Posted on Categories Climate Change & EnergyTags , , , , ,

Climate controversy: California’s plan for handling crisis is flawed, advisors say


California’s climate change plan fails to provide substantial evidence that capturing carbon will meet ambitious greenhouse gas goals, critics say. The plan “does California a disservice,” one state advisor said.

As California races to prevent the irreversible effects of climate change, some experts are questioning key policies that the state is counting on to meet its ambitious goals and accusing state officials of failing to provide substantial details to back up its claims.

The California Air Resources Board’s proposal, called a scoping plan, outlines policies that would transition the economy away from fossil fuels. The purpose of the plan is to fulfill state mandates to reduce planet-warming emissions 40% below 1990 levels by 2030 and achieve carbon neutrality by 2045.

In this year’s highly-anticipated climate policy blueprint, some critics say the state agency has not been transparent on how it plans to achieve its goals. The process has left legislators and others at the forefront of the climate discussion confused over the air board staff’s projections.

“The draft scoping plan does California a disservice,” said Danny Cullenward, an economist and vice chair of the Independent Emissions Market Advisory Committee, a group of five experts appointed by the governor and top legislators to assess the effectiveness of the state’s landmark cap and trade program. “It focuses on long-term goals at the expense of near-term action.”

At two recent state committee meetings, environmentalists, academics and climate policy experts who serve on state advisory panels voiced concerns over California’s approach to tackling the climate crisis. They called the plan incomplete, ambiguous and confusing.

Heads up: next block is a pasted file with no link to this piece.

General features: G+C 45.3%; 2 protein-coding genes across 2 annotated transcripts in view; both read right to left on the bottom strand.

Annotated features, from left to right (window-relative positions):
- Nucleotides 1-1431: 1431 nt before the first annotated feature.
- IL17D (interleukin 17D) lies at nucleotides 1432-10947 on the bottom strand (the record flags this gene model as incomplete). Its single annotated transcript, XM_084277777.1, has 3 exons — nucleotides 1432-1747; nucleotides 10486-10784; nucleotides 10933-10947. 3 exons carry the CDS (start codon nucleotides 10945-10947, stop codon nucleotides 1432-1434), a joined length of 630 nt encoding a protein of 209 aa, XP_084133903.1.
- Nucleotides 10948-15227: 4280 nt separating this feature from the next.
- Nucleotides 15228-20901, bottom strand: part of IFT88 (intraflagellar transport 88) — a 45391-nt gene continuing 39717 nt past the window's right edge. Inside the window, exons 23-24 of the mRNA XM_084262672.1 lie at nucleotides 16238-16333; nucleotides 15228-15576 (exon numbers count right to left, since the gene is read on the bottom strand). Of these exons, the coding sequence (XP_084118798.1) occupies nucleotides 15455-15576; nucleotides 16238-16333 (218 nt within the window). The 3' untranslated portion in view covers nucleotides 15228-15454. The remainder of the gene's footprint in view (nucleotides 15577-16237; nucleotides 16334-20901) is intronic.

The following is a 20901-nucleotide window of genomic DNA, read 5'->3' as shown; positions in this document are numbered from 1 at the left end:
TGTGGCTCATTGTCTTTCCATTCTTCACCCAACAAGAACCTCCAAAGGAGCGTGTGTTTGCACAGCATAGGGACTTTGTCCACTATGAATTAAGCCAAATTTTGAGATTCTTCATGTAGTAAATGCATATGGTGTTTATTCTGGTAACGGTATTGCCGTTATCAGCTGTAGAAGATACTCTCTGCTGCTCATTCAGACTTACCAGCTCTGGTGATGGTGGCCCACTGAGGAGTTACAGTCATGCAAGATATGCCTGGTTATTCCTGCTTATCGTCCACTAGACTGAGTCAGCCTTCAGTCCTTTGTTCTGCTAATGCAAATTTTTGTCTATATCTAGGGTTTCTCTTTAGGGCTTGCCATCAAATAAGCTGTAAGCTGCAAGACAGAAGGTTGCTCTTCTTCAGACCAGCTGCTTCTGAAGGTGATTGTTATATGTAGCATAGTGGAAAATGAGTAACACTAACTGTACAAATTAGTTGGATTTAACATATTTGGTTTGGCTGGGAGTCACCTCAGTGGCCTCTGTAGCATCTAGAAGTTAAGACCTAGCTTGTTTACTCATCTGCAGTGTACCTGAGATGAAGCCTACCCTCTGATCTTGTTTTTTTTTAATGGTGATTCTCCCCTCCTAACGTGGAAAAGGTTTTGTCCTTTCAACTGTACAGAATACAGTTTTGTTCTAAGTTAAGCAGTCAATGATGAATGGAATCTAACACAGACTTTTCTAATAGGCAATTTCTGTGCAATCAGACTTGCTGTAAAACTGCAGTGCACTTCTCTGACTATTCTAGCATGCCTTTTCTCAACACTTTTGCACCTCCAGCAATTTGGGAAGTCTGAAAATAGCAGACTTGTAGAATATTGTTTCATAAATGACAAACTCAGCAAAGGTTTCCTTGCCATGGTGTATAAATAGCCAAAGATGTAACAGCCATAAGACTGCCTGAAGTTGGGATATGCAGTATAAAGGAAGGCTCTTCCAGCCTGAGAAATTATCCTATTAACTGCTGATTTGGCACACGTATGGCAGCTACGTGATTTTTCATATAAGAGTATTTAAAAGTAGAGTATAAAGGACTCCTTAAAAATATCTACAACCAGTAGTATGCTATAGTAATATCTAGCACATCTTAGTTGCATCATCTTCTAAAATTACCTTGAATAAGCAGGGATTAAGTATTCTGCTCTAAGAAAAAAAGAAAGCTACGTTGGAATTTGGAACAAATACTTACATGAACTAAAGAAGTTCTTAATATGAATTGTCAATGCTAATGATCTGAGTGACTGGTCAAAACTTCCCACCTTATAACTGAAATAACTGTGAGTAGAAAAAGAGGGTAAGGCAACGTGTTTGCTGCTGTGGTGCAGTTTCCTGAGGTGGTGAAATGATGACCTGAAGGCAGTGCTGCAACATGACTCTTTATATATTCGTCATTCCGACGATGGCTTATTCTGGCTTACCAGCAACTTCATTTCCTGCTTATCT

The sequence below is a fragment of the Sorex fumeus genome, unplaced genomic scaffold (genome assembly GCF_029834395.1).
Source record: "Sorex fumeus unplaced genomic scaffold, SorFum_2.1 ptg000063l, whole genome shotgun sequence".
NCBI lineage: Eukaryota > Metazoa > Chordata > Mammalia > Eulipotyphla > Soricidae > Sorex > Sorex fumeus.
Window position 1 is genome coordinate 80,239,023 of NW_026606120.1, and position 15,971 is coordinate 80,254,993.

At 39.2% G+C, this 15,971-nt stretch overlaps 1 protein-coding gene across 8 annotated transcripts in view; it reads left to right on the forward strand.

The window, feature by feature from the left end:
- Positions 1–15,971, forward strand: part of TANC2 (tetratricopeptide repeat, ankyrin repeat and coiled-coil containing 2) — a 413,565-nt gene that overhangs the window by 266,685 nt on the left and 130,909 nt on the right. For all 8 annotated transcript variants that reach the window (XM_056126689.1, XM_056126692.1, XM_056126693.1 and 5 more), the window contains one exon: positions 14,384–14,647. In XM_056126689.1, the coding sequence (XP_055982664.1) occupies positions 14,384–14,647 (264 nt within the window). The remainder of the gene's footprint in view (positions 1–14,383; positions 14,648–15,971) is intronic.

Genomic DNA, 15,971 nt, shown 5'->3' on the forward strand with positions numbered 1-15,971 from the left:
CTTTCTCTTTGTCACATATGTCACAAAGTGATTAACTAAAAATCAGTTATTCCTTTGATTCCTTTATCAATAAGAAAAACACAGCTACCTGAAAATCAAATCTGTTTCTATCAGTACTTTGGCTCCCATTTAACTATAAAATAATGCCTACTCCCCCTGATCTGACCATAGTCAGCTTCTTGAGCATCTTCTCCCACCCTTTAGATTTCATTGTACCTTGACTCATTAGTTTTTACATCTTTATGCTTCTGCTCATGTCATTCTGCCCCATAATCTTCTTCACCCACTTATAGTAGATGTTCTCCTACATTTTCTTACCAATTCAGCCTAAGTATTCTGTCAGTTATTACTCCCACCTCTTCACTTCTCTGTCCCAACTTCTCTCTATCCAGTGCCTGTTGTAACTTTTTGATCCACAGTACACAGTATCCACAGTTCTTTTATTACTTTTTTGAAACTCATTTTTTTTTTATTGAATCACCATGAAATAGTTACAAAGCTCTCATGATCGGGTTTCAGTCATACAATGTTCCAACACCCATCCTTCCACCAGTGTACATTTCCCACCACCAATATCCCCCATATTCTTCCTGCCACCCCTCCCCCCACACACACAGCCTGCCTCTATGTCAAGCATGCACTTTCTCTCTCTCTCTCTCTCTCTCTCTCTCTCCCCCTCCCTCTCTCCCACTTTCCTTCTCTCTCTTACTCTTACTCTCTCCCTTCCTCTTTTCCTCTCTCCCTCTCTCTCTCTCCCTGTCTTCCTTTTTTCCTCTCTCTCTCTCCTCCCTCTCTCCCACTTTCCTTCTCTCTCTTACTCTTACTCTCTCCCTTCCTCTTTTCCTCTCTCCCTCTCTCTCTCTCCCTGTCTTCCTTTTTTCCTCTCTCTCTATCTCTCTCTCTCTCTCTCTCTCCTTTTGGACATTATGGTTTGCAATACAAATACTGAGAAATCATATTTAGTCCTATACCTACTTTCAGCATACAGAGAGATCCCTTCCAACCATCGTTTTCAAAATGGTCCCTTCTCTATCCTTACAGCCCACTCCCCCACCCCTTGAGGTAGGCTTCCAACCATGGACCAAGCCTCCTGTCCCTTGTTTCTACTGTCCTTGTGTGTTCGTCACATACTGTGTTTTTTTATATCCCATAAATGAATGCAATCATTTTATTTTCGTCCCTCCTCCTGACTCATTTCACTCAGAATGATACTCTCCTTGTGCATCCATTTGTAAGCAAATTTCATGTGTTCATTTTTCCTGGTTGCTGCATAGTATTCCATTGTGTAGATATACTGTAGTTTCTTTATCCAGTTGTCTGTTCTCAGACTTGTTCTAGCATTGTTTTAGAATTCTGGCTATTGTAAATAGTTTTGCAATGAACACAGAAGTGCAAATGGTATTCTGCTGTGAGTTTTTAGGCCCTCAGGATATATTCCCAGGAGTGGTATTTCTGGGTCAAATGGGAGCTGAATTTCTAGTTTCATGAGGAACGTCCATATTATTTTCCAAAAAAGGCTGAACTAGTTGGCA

Posted on Categories Climate Change & EnergyTags , , ,

Groundbreaking bill would require large companies to track carbon emissions

Molly Peterson, KQED

Large companies doing business in California would have to inventory their carbon emissions and set science-based targets for cutting them, under legislation introduced at the state capitol Wednesday.

“If you want to do business in California, the public has a right to know what your carbon footprint is,” says state Sen. Scott Wiener, a San Francisco Democrat. “Climate change is an existential threat for our world, and we are nearing a tipping point where we’re not going to be able to pull back.”

The Climate Corporate Accountability Act, or SB 260, would apply to all companies making more than a billion dollars a year and doing business in California, regardless of where the company has headquarters. It would require these businesses to disclose a thorough inventory of their carbon emissions each year. That kind of deep accounting would include:

  • Direct emissions, such as burning fossil fuels at a refinery, or emissions from trucks and planes at a freight company;
  • Indirect emissions, caused by, for example, the electricity used to keep lights on in a building; and
  • Harder-to-measure secondary emissions, including the carbon footprint of business travel and employee commutes, and emissions produced in the company’s supply chain.

If the legislation passes, the California Air Resources Board would develop accounting rules giving major corporations three years to be transparent about their climate impacts, and one more year to take action. Companies would then report their carbon inventories annually.

Read more at: